A Deeper Look at Why Fewer People Are Starting Businesses
The Brookings Institute recently reported that entrepreneurship is at a three-decade low because of a long decline across the country. There has been enough buzz about the results that authors Ian Hathaway and Robert Litan decided to release a follow-up.
Although they don't yet have an answer to the question of why people would become less interested in starting businesses, rather than work for someone else, they are working on a paper on the topic. In the meantime, though, they wanted to address a number of rationalizations and excuses from those who have wanted to discount the results and pretend that everything is fine.
As a recap, for decades, the entrance of firms into the economy outpaced their exit, meaning a net increase in new businesses. The authors saw that as a proxy for entrepreneurial activity. Since at least 1978, the lines for entry and exit have converged. In 2008, they reached a watershed moment and crossed. Now the pace of firm creation continues to shrink, as does, apparently, the number of entrepreneurs.
Retail and Services
Some critics have claimed that the shift of the economy toward retail and services industries combined with well-known consolidation is the reason for the apparent drop. Hathaway and Litan dismissed that on two grounds. One is that the reduction of firm creation is happening across all industries. The other is if you back out retail and services from the overall numbers, firm creation falls even faster. The sectors turn out to be big net firm creators that pulled up the average. Without them, it would have been worse.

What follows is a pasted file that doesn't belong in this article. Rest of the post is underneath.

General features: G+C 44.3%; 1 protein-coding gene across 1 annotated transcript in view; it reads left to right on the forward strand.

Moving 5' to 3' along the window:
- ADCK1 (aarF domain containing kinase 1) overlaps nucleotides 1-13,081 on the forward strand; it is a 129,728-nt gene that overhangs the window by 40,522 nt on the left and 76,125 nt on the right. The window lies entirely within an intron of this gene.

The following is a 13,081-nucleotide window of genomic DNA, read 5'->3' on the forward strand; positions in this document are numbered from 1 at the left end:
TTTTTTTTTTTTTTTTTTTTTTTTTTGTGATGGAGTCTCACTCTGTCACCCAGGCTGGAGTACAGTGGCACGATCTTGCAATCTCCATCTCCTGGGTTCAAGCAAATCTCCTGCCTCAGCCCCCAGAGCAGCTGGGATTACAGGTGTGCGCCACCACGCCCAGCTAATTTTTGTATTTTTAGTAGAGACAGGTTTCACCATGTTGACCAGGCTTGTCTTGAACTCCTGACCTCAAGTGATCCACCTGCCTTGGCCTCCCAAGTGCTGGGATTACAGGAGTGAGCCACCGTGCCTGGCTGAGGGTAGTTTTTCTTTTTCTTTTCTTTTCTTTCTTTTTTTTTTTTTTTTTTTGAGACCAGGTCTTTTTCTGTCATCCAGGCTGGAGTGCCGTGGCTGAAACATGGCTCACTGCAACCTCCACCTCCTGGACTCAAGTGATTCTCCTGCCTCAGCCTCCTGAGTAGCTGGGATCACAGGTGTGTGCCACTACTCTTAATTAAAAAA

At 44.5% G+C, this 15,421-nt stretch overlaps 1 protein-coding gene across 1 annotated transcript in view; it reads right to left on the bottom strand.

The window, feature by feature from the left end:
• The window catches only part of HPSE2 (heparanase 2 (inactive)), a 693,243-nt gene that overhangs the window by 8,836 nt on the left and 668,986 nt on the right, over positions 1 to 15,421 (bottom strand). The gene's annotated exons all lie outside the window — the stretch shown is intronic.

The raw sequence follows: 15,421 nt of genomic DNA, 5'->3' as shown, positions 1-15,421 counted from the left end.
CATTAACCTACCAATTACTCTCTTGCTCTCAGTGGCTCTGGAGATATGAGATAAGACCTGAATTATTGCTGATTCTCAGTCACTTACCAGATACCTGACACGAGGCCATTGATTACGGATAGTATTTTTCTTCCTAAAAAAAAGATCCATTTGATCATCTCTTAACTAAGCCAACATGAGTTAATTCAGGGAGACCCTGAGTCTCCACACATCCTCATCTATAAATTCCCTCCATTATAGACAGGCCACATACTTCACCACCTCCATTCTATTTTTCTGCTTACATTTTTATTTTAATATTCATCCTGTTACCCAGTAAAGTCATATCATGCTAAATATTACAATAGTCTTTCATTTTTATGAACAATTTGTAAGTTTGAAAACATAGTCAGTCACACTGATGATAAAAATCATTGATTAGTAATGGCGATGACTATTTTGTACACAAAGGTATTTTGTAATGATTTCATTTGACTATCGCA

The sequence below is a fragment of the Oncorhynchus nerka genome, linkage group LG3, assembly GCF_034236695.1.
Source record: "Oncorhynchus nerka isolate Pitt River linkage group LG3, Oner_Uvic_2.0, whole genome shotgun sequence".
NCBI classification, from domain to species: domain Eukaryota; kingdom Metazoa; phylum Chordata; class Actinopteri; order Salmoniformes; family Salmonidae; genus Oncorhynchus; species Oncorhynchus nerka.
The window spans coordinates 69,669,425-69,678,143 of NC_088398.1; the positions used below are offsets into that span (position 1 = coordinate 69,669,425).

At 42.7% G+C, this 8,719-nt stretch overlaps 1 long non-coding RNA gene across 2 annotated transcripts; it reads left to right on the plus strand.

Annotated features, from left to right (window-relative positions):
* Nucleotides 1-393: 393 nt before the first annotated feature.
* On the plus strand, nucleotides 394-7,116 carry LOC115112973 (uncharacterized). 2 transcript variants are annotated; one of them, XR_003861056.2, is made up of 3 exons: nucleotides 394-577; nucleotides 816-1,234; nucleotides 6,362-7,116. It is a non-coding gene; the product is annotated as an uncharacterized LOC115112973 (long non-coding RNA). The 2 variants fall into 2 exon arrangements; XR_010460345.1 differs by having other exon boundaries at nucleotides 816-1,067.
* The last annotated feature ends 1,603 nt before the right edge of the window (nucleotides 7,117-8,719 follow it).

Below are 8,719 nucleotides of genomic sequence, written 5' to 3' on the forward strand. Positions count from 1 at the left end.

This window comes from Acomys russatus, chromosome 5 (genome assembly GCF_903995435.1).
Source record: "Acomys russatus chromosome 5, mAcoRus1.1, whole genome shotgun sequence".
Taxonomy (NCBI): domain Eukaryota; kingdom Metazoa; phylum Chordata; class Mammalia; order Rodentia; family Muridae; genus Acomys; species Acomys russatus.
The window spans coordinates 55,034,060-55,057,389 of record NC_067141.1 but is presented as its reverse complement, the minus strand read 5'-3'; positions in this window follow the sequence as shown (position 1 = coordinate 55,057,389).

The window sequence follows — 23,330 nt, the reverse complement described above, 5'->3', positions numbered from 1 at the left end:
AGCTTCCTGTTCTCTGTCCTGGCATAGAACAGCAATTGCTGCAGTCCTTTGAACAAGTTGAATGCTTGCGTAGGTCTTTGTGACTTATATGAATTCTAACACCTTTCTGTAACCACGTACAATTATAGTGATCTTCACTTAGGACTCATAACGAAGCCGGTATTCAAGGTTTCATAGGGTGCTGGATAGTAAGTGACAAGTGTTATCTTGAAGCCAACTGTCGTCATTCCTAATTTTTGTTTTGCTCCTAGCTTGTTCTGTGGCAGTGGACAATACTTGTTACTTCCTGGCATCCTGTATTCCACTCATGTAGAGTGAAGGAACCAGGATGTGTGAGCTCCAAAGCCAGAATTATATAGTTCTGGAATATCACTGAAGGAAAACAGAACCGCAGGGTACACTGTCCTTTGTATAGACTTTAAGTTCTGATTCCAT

Another criticism is that when it comes to the economy and job creation, certain firms count more than others. More specifically, the argument is that high-growth firms are the important ones, and if others aren't being formed, who cares? But, the authors counter, it's next to impossible to know at the outset which new companies will become the ones that generate the majority of jobs and activity. For example, it turns out that venture backing isn't a good predictor of importance. In any year, the "large majority ... making it to the Inc. 500 list of fast-growing firms in any given year ... never received VC money." In general, the economy needs many companies first to start so that some of them will wildly succeed.
Policy and Politics
Forget the partisan agendas, as well. The decline has been pretty steady for more than 30 years, whether there was a Democrat or Republican in the White House. The issue isn't personal income tax either, because marginal rates have dropped since 1981. If taxes were the real issue, you'd have expected firm creation to have increased. There is some chance that regulation could be a factor, but even that is complicated. For example, the Affordable Care Act might act as an impetus because people might be less bound to a job to keep their health insurance.
So far it's three easy explanations down and the real ones to come. Rationalizations aren't going to work in this case.
ERIK SHERMAN | Columnist
Erik Sherman's work has appeared in such publications as The Wall Street Journal, The New York Times Magazine, and Fortune. He also blogs for CBS MoneyWatch.